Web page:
This reminds me of talking with some friends from our former church. “He says salvation is through Christ alone and His sacrifice on the cross. That’s good enough.” Initially, I may have agreed, but for those who’ve been following this, you can see that he adds to that. This is where things go awry.
But, this is not all. This is only half of the gospel
Only half the gospel? The other half is for us to achieve and maintain. I’m sorry, that just can’t happen. I used to say that all teachings have to be taken back to the cross and if they don’t line up there, then something is wrong and has to be scrapped or changed. No, I’m not going emergent and saying we need to change the cross. :) The point is, that there is a step beyond that. The cross is a reflection of the character of God Himself and as such HAS to line up with His person and word. The idea that Christ had to learn sanctification before it could be passed to us, or that there is any way we could lose our salvation once we are in Christ, or do anything to ‘prepare ourselves’ to receive salvation is outside of the character of the infinite God of the scriptures.
I love it when preachers say things like “here is what most Christians have missed.”
They are bookmarking where they are going to stray from Scripture and head off on a new track. I’ve been reading up on the emerging church and that is one of the most used phrases (or a variation of it) when the spinners begin their rants about what needs to change. The reference that Pearl uses (1 Cor. 12:12-14) about being immersed in the body and life of Christ does speak of being in the body of Christ, but makes no mention of the life of Christ. It’s referring to all believers as the body of Christ. This connection of our salvation to the life of Christ is rather disturbing. “Christ’s action become the actions of all those that are in Him.” WHAT? I have a will, it gets me in trouble ALL the time. 1 John 1:8 says, “If we say that we have no sin, we are deceiving ourselves, and the truth is not in us.” This is active, current, not past tense.
I guess Paul just didn’t get it. He wasn’t godly enough. Therefore he won’t be in glory to meet those of us who do measure up because he says “..I am not practicing what I would like to do, but I am doing the very thing I hate.” Rom. 7:15b And in v. 17 and 20″…But sin which indwells me.” And again in v. 18, ” …but the doing of the good is not.” v. 21 “I find then the principle that sin dwells in me…” Whoa back Tinfoil, how can he say this? I thought he was saved on the road to Damascus? I thought that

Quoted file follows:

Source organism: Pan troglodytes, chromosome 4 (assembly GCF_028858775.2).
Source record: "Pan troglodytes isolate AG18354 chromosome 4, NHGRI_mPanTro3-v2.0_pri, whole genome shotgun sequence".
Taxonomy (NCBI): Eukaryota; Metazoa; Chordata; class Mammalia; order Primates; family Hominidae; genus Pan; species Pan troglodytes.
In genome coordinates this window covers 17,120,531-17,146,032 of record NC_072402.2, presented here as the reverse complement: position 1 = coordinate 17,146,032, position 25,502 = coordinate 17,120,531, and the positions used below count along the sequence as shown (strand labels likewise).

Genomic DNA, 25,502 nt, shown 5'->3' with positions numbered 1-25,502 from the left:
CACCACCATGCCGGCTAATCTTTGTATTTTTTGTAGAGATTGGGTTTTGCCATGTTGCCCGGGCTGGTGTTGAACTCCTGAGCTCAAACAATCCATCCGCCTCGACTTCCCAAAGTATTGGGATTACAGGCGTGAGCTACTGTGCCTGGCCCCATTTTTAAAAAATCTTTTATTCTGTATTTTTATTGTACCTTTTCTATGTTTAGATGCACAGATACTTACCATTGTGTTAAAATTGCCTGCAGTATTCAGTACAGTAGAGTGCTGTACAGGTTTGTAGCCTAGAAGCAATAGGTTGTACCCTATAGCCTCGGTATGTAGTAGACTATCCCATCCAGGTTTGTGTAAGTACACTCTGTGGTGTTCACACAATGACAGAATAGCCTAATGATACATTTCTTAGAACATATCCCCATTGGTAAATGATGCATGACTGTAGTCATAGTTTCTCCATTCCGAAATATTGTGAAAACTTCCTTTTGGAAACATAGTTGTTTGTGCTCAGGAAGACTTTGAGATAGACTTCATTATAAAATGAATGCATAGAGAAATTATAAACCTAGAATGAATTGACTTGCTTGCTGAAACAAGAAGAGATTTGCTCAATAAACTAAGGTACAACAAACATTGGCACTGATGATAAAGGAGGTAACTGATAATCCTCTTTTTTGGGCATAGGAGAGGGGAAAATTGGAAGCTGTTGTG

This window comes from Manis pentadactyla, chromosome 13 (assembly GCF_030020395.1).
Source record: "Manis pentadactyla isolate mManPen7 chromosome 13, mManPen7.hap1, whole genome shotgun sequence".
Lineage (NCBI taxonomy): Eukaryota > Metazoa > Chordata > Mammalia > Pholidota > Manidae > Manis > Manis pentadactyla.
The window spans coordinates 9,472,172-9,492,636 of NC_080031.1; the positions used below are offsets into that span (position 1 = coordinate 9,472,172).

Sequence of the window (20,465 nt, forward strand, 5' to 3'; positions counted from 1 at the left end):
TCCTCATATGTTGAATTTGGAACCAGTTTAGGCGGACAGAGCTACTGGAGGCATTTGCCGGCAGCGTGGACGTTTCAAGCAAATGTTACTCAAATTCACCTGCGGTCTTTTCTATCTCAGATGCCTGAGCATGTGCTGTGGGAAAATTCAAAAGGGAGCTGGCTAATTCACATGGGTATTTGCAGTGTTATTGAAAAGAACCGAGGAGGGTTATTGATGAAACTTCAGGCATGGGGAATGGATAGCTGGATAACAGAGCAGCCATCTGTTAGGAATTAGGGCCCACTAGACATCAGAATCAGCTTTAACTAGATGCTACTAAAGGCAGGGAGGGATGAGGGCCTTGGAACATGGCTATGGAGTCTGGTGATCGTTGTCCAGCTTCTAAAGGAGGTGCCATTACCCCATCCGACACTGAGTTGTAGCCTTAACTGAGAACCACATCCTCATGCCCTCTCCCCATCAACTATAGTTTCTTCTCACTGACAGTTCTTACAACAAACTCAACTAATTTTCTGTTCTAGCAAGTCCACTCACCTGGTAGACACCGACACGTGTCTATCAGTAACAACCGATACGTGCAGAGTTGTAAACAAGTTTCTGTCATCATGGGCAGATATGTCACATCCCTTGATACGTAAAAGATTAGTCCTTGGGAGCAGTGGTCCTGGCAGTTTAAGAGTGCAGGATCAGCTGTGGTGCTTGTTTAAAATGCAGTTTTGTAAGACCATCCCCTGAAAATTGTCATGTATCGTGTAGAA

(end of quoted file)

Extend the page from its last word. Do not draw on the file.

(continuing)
Christ’s actions become the actions of all who are in him (1 Cor. 15:22; Rom. 6:8). Just as when Adam sinned, I sinned (Rom. 5:12), so when Christ didn’t sin, I didn’t sin (2 Cor. 5:21)….
Ok, then to follow this logic, then when Paul says that sin dwells in him, that as the body of Christ, sin dwells in Christ? So when I DO sin, that Christ sins? I’m sorry, that doesn’t line up with the character of the creator God that I’m familiar with.
“Wretched man that I am! Who will set me free from the body of this death? Thanks be to God through Jesus Christ our Lord! So then, on the one hand I myself with my mind m serving the law of God, but on the other, with my flesh, the law of sin. There is therefore now no condemnation for those who are in Christ Jesus.”
Paul always admitted his sinfulness. Even so far as to refer to himself as the chiefest of sinners. He knew he wasn’t able to ‘not sin’ and that any righteousness that may be found in him was not his own, nor the work of the life of Christ, but the gift of Christ through His sacrifice on the cross.
Beloved, now are we the sons of God, and it doth not yet appear what we shall be: but we know that, when he shall appear, we shall be like him; for we shall see him as he is. (1 John 3:2)
We’re not sinless yet, but we will be. Praise the Lord.
At this point, if Michael Pearl expects to enter heaven based on what he has done and his obedience to God and Scripture, it seems safe to say in terms of doctrine, at least, that the man stands without a scrap of eternal hope. This is a grievous, grievous thing–no cause for joy at all.
The “hope” expressed in NGJ doctrine is entire loss. We are sobered to consider it.
 See Pastor Matthew Raley’s article summarizing the toxicity of using Behaviourism to promote religion. Further expansion of the topic is contributed by commenters.